Miami divers capture hated lionfish
Marine biologists in Florida say they have official confirmation the venomous lionfish has spread down the Atlantic Coast to Miami.
Divers from Biscayne National Park captured the invader from the Pacific in the bow of a freighter 60 feet below the surface after a sport diver reported sighting a zebra-striped fish, the Miami Herald reported Wednesday.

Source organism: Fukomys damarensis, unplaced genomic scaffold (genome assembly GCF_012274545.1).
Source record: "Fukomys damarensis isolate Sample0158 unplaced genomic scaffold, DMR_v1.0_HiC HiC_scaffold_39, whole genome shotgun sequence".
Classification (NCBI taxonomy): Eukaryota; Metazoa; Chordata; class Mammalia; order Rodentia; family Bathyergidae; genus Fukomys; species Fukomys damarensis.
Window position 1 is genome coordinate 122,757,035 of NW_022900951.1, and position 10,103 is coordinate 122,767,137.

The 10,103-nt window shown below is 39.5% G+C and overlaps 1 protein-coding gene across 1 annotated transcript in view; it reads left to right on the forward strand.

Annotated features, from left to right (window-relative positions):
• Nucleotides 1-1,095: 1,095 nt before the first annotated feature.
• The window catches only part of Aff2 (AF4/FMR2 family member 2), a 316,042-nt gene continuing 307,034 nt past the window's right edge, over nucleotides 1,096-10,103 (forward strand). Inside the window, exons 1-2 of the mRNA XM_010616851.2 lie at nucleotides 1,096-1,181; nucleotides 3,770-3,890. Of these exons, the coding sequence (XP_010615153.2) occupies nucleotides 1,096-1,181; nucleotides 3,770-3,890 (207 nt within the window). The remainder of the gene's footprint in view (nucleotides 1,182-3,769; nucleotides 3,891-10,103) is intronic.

Terry Helmers, a park diver, said it took two dives to find the fish in the scattered debris.
We probably all swam past it a couple of times, Helmers said.
Lionfish are so named because their fins form a lion-like mane of spines that can inflict wicked stings, both to predators and humans who handle them.
They are said to have a bottomless appetite for young snappers, groupers, shrimp, crabs and anything else small enough for them to swallow.
They pretty much eat anything that comes into their path and, on the flipside, hardly anything eats them, biologist Vanessa McDonough said.